For purposes of this section, electricity is “tangible personal property.” Powerex Corporation v. Dept. of Revenue, 357 Or 40, 346 P3d 476 (2015)

 

      Where taxpayer telephone company did not identify correct income-producing activities and did not correctly calculate costs of performance of those activities, taxpayer did not meet burden of proof and is not entitled to refund. AT&T Corporation v. Dept. of Revenue, 357 Or 691, 358 P3d 973 (2015)

 

      314.667

(formerly 314.670)

 

NOTES OF DECISIONS

 

      Where Oregon lime operation was separate and autonomous from midwestern headquarters of plaintiff’s manufacturing complex and had net loss for tax purposes during years in question, refund of taxes improperly assessed through use of allocation and apportionment formula of this section was required. Ash Grove Cement Co. v. Dept. of Rev., 7 OTR 6 (1977)

 

      This section is applicable to remedy unconstitutional results, or to provide alternatives to statutory allocation and apportionment in unusual cases where statutory formula does not fairly represent business activity of taxpayer. Twentieth Century-Fox Film v. Dept. of Rev., 299 Or 220, 700 P2d 1035 (1985)

 

      314.670

 

      See annotations under ORS 314.667.

 

      314.712

 

NOTES OF DECISIONS

 

      Guaranteed distributions to nonresident partners are subject to apportionment and taxation as part of distributive share of partnership income. Pratt & Larsen Tile v. Dept. of Rev., 13 OTR 270 (1995)

 

      Tax on distributive share of partnership income applies to both general and limited partners. CRIV Investments, Inc. v. Dept. of Revenue, 14 OTR 181 (1997)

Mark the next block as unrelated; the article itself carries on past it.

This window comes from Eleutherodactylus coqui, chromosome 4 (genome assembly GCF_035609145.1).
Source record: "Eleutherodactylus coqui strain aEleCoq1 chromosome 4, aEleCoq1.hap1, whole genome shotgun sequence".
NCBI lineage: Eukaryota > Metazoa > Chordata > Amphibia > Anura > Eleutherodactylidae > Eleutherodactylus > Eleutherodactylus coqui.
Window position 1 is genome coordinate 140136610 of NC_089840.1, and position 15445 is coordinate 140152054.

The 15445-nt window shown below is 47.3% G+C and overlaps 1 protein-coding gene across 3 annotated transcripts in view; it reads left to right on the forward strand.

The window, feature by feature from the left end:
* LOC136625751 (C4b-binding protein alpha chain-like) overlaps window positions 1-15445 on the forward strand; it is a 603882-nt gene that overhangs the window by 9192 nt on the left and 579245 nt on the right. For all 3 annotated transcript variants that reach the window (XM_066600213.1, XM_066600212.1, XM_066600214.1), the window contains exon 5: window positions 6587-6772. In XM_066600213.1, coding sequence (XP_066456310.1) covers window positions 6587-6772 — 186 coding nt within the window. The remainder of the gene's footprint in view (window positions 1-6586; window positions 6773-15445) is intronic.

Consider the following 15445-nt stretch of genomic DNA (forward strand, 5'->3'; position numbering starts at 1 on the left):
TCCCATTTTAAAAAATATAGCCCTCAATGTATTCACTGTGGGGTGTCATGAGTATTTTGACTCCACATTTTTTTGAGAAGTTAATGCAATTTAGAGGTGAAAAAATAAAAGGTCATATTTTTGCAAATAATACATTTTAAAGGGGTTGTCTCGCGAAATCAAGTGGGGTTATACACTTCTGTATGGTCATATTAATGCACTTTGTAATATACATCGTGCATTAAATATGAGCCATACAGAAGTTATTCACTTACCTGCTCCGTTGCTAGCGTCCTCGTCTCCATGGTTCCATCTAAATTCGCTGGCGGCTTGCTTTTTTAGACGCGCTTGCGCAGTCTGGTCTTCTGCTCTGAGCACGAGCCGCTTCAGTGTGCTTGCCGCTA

314.734

 

NOTES OF DECISIONS

 

      Income from sale of intangible property used in trade or business that is located in Oregon is source of Oregon derived income for nonresident individual. Crystal Communications, Inc. v. Dept. of Revenue, 19 OTR 524 (2008), aff’d 353 Or 300, 297 P3d 1256 (2013)

 

      314.835

 

NOTES OF DECISIONS

 

      Prohibition against disclosure of tax return information by public official does not make tax return privileged document immune from court discovery order. State ex rel Thesman v. Dooley, 270 Or 37, 526 P2d 563 (1974)

 

      Confidentiality of tax returns under this section did not preclude Department of Revenue from withholding tax refunds as setoffs against debts owed state. Brown v. Lobdell, 36 Or App 397, 585 P2d 4 (1978), Sup Ct review denied

 

ATTY. GEN. OPINIONS: Department of Revenue disclosures of information from taxpayer return or report, (1984) Vol 44, p 232

 

      314.840

 

ATTY. GEN. OPINIONS: No authority to disclose income tax information to a county, (1976) Vol 38, p 103; divulgence by Department of Revenue of names of taxpayers who have paid the 100 percent fraud penalty, (1981) Vol 41, p 455; Department of Revenue disclosures of information from taxpayer return or report, (1984) Vol 44, p 232